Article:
MapPad is MapCite’s mobile reporting app which allows for field mapping and data gathering. MapPad is part of MapCite’s suite of ready-to-go geographic data collection and mapping focused solutions.
As mentioned in a previous article reviewing MapCite’s Excel spreadsheet and web mapping offerings, MapCite’s focus is to offer a reasonable cost of entry for companies looking extend their geographic capabilites beyond simply answering “where’s my data?” MapPad is geared to get companies up and running with mobile field reporting and mapping capabilities with a local entry point for costs and development.
MapPad is a Windows Phone based mobile GIS application (MapCite is a Business Partner of Microsoft). The mobile reporting app is now a native app instead of a browser based app. Oliver Jones, head of MapCite’s business development, stressed that although currently a small share of the market, the partnership of Nokia with Windows 8 is expected to result in a sharp uptick in adoption especially within the business community. Windows 8 is expected to make its debut on October 26, 2012. Within the European Union, Windows-based phone use had its biggest growth this past July.
Developed intially for Oil and Gas companies, MapCite’s app can be used for any companies needing mobile field reporting. For example, MapPad can used in the field for line walking in order to site dig locations.
Photo taken out in the field can be geotagged. Using the user’s phone’s triangulation with GPS, locations are logged with a accuracy of a few meters and geolocation works inside of buildings. Those photos can then be attached to the app’s custom reporting capabilities where additional comments can be logged.
MapPad can also be used in an offline capability which is critical for areas where coverage is spotty or not available. Reports, images, and geographic location information can then be synced once Internet connectivity is reestablished.
The app also allows for the real-time streaming of data back to the office. This is a time-saving function. For example, a staff member verifying a site can use the mobile mapping in the field to earmark areas of concern, capture a geotagged photo, and then have the data uploaded directly to the office, saving 24-36 hours in the report transfer time. Previously, that same observer would have to take a picture with an SLR, create a written report separately, and then collating the two pieces of data back in the office into a database. Since the data is consolidated via the Internet, this also means that different team members from around the world can access the same reports.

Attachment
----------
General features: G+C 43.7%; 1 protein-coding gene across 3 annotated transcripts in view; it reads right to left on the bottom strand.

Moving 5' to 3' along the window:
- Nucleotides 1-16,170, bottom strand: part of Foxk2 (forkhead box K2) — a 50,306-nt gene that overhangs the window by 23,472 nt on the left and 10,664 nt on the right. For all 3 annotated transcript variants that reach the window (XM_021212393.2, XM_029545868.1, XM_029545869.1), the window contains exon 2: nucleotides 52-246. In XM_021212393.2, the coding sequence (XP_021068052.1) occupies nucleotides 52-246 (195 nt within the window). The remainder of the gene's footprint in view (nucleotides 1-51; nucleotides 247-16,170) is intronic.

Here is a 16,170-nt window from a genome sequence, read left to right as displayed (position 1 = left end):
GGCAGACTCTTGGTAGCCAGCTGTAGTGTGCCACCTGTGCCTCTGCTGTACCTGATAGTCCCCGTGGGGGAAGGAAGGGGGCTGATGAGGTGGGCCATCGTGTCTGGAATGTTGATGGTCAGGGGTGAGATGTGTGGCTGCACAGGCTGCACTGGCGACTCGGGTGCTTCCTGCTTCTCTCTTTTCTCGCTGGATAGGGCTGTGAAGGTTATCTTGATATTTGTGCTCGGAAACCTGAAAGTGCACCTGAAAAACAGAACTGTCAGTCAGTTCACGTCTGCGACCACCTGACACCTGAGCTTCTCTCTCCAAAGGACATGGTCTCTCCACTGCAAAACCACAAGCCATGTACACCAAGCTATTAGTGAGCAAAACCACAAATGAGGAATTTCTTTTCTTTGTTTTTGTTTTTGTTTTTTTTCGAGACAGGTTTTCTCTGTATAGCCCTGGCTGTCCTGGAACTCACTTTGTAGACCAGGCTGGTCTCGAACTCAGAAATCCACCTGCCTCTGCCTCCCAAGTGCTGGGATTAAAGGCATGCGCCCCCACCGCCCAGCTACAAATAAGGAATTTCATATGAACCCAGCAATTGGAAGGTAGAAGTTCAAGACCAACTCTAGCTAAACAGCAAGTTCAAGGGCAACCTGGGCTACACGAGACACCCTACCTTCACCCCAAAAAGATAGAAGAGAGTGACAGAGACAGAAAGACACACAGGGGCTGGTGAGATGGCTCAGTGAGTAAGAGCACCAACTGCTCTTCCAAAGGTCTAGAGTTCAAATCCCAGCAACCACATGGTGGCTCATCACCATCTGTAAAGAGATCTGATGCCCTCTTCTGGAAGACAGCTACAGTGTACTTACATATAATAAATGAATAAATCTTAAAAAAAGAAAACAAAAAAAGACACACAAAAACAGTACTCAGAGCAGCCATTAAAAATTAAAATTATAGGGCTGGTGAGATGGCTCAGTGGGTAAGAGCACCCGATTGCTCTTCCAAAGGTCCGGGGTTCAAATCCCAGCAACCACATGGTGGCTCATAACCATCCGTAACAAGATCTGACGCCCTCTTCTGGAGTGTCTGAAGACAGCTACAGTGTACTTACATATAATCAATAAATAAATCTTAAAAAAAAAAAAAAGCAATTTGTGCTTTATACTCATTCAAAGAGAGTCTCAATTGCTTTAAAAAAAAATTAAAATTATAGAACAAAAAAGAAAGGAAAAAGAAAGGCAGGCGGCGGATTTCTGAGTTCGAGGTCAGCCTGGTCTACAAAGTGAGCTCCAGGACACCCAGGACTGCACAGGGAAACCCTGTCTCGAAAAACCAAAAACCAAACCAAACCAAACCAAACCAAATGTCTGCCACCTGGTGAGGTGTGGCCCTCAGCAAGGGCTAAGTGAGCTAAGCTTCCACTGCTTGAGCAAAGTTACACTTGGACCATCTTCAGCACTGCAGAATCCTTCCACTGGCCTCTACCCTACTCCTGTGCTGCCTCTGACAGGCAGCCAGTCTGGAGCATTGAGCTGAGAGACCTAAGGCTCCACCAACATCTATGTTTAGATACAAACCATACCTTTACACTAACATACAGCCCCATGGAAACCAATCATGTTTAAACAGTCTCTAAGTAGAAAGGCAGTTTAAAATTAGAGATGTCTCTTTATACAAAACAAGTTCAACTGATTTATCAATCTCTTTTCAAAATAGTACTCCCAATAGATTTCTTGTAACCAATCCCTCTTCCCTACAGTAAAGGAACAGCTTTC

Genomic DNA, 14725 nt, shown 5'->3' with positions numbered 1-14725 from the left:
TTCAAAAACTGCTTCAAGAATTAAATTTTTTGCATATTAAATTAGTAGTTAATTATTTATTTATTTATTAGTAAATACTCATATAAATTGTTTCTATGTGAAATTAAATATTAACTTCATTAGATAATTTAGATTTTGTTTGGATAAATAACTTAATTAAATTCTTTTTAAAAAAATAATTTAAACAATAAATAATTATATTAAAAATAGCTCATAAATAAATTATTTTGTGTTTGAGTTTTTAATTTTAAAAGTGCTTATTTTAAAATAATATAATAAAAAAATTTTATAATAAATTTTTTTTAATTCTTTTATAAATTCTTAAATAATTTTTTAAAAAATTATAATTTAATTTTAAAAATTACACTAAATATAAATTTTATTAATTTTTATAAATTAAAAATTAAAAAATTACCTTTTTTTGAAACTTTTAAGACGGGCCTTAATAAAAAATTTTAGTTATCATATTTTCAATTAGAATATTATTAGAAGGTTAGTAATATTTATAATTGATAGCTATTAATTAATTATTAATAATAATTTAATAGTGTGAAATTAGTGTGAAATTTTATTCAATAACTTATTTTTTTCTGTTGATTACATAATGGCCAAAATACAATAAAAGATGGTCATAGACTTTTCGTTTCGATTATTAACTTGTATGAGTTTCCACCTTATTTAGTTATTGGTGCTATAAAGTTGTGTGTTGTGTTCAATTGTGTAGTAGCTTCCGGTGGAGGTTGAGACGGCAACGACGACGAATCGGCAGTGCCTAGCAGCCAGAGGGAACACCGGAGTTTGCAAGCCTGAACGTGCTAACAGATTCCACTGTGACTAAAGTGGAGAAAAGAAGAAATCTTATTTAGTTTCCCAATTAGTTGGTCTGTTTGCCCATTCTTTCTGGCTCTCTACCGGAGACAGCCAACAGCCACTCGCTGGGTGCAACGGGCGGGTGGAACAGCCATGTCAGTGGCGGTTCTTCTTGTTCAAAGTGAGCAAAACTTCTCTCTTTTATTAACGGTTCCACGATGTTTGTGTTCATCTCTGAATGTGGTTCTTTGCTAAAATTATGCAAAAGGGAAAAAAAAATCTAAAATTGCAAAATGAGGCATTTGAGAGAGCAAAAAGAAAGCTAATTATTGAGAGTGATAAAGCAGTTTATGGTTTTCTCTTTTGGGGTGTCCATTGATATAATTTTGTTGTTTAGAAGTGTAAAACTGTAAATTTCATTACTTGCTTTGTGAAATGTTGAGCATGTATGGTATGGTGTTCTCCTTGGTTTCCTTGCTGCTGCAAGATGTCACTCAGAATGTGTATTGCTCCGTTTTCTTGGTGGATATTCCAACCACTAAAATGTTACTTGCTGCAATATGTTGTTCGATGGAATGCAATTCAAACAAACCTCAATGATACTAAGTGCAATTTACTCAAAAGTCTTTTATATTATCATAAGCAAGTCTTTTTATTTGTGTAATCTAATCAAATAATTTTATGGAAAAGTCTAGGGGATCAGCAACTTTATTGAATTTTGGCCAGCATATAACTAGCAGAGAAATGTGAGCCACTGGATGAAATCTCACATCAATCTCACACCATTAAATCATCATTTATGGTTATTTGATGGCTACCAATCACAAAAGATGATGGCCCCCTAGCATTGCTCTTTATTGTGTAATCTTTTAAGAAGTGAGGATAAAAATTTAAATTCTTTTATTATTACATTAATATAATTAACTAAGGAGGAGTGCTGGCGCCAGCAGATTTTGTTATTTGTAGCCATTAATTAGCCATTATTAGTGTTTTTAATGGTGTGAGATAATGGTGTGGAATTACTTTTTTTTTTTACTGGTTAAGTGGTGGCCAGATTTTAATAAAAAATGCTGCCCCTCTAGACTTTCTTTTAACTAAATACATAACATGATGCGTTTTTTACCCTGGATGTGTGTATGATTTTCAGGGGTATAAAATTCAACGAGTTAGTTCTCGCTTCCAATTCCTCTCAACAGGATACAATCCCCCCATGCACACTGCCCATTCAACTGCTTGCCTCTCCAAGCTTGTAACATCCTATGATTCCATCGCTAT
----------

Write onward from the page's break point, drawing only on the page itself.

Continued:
The latest MapPad update contains a new feature: the ability to generate an email to identified members of the team, indicating that new reports have been made. This particularly useful for speeding up the process, as it no longer requires team members to be monitoring the web application for new reports. The emails are customizable and can include the image, the precise coordinates of the report location, and description of the report. All of the information in the email notification is automatically generated directly from the report itself.
The latest update also allows for reports to be editable by other users, which can be particularly relevant when changing the status of the report or adding additional information. This means the report can be tracked thru the various stages of being spotted, confirmed, work in progress to closed off – with this being a filtering option on the dataset within the web application.
I’ve spoken a few times with the developers at MapCite and they always seem to have a lot of new development in the works. The latest offerings from MapCite include animated heatmaps and floorplan mapping. A full listing with descriptions of some of the latest developments: www.mapcite.com/applications.aspx.